#VolReport: Cracking The Pads

March 11, 2014

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Here are sound bites from Butch Jones and the players after Tuesday's practice.


"Big time emphasis. It all starts with impacting the quarterback and stopping the run. And that is what we talk about with AJ [Johnson], AJ has to demand upfront, with our front guys. So much is predicated on being able to generate a pass rush with a four-man front. When you have to bring five and six man pressures, that really puts the back end of your defense in not favorable matchups in situations."

"All of the above. We are just inconsistent in finishing our plays and our style of play. And we talk about a snap and clear mentality. I just think the overall maturation of being in football condition, football shape, understanding how to finish plays, understanding you assignments.

The game is fast right now for a lot of individuals, 50 percent, being their first time in spring football but you can see the game right now is exceptionally fast for them and the volume of install then you add special teams to it. So I think all of that but we can't compromise, we have a standard and expectation by which we are going to play here and we just have to keep grinding our way through it."


"We're all pushing each other. They're doing a good job of catching on. They're still learning but they're doing a good job of catching on."

"We're used to them. We had good chemistry last year. We're just improving it."


"I just wanted to hit the weight room hard and get my body ready. Make it durable as possible. Just get my mind ready to help the team any way I can."

"I was fine with it. My whole point is that I just want to help the team and whichever way the coaches want to try and get me the ball, whether it be in the backfield or on the perimeter, then I will take it and run with it."


"Yeah, it's been real good. Last year I felt light and going through this first practice was really my chance to see how I felt as a heavier player, and I felt good today. Felt a lot better taking on lineman and things like that."

"That a lot of the game is mental. If you don't know your stuff, you're kind of going to be out there lost. If you just know your defense, you can play faster. Even I can tell from last year to this year. Just knowing it better, I'm able to play faster and think a lot less."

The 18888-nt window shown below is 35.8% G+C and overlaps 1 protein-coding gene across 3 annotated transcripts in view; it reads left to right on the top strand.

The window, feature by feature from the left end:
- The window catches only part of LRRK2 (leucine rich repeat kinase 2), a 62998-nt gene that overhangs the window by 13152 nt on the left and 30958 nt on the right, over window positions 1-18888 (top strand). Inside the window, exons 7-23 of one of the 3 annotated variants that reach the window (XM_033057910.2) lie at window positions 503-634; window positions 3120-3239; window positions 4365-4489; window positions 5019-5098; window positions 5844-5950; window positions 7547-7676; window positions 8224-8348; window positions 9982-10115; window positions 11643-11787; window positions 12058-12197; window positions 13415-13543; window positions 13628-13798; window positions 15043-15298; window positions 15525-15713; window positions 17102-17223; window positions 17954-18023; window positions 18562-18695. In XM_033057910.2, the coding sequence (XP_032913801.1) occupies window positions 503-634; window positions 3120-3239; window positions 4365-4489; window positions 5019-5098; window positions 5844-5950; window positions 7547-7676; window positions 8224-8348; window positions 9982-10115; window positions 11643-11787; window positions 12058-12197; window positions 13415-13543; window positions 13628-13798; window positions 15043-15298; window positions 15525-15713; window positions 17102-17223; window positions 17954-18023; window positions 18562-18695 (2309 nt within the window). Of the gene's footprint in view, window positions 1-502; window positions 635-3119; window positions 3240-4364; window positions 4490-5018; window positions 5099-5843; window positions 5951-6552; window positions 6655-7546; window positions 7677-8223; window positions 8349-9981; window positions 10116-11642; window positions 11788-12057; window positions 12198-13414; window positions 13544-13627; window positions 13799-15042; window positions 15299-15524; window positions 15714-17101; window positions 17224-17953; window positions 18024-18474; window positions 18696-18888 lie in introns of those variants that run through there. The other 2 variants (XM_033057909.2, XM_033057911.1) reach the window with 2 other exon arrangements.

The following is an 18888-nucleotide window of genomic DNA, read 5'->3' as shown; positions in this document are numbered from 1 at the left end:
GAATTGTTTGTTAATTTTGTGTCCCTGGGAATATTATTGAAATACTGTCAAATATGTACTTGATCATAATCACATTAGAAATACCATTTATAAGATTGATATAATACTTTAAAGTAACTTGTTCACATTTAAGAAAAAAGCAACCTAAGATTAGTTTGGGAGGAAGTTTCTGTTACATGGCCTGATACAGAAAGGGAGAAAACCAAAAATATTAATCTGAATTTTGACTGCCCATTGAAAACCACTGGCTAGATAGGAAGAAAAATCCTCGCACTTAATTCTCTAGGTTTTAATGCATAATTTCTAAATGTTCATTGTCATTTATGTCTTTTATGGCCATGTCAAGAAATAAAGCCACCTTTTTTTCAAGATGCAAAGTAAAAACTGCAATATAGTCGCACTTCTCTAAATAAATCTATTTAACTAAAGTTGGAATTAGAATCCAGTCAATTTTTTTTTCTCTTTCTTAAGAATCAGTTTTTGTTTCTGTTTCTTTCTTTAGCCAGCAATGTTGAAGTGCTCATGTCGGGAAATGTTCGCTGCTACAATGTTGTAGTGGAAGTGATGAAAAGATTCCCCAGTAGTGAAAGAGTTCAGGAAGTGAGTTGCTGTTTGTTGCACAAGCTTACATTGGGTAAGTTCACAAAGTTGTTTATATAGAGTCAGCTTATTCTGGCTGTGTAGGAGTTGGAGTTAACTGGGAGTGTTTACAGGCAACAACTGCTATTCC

"I have family, and I have good teammates. I've got good coaches that believe in me and I believe in myself. I don't let those drops get to me, but I don't know what was going through my mind. Next year I'm going to step up and my goal is no drops at all so hopefully that will happen."

"Getting more chemistry with the quarterbacks, because I think that's the most important. Bonding with them all the time you can get, just watching film with them, seeing what you're doing wrong and seeing what you can do better."


"The mental game is a big part of it but you've just got to keep on pushing and you're going to get beat a couple times but you've got to keep pushing on."

"They're both really talented. Both have a lot of potential. They're both working real hard too, both getting big in the weight room so I'm surprised to see what they can do here in spring camp."


"We've come into the offseason with such a mindset. All of us haven't gotten a chance to play yet. This is our first year, so we take it with so much pride that it's our first year to come out here and do something."

"A lot faster. Coach Jones expects a lot because it's the second year. First year, everybody is getting used to it, but we've been here a whole year together. We've been working together for a whole year together. He has high expectations for us. We're going as fast as possible every play."


"Last year I played at the nose, the one technique the whole year and Coach Stripling moved me to the three technique this year so I'm kind of adjusting to that. My goal is to master the three technique and with the three technique comes a lot of double teams so I'm practicing with Coach Strip since he teaches to play those double teams. My goal is to play those, get off those blocks especially in the SEC with a lot of power runs and stuff like that you've got to be able to play those double teams perfect."